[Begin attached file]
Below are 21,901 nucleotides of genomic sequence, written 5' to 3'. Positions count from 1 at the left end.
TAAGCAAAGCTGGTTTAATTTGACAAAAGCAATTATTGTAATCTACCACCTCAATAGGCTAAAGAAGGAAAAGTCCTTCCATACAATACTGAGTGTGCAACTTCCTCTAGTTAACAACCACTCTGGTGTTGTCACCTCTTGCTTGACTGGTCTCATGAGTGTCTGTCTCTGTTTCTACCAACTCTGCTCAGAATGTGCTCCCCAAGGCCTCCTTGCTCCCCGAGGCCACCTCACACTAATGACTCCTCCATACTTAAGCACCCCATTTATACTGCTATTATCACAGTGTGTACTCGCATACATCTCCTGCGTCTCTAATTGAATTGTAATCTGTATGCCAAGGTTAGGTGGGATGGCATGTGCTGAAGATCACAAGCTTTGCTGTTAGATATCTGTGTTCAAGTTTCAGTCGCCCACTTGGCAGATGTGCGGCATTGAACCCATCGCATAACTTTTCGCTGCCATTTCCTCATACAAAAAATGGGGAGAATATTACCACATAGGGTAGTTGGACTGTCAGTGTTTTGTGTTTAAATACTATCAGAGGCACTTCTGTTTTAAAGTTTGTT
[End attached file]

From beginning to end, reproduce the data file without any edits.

Below are 21,901 nucleotides of genomic sequence, written 5' to 3'. Positions count from 1 at the left end.
TAAGCAAAGCTGGTTTAATTTGACAAAAGCAATTATTGTAATCTACCACCTCAATAGGCTAAAGAAGGAAAAGTCCTTCCATACAATACTGAGTGTGCAACTTCCTCTAGTTAACAACCACTCTGGTGTTGTCACCTCTTGCTTGACTGGTCTCATGAGTGTCTGTCTCTGTTTCTACCAACTCTGCTCAGAATGTGCTCCCCAAGGCCTCCTTGCTCCCCGAGGCCACCTCACACTAATGACTCCTCCATACTTAAGCACCCCATTTATACTGCTATTATCACAGTGTGTACTCGCATACATCTCCTGCGTCTCTAATTGAATTGTAATCTGTATGCCAAGGTTAGGTGGGATGGCATGTGCTGAAGATCACAAGCTTTGCTGTTAGATATCTGTGTTCAAGTTTCAGTCGCCCACTTGGCAGATGTGCGGCATTGAACCCATCGCATAACTTTTCGCTGCCATTTCCTCATACAAAAAATGGGGAGAATATTACCACATAGGGTAGTTGGACTGTCAGTGTTTTGTGTTTAAATACTATCAGAGGCACTTCTGTTTTAAAGTTTGTT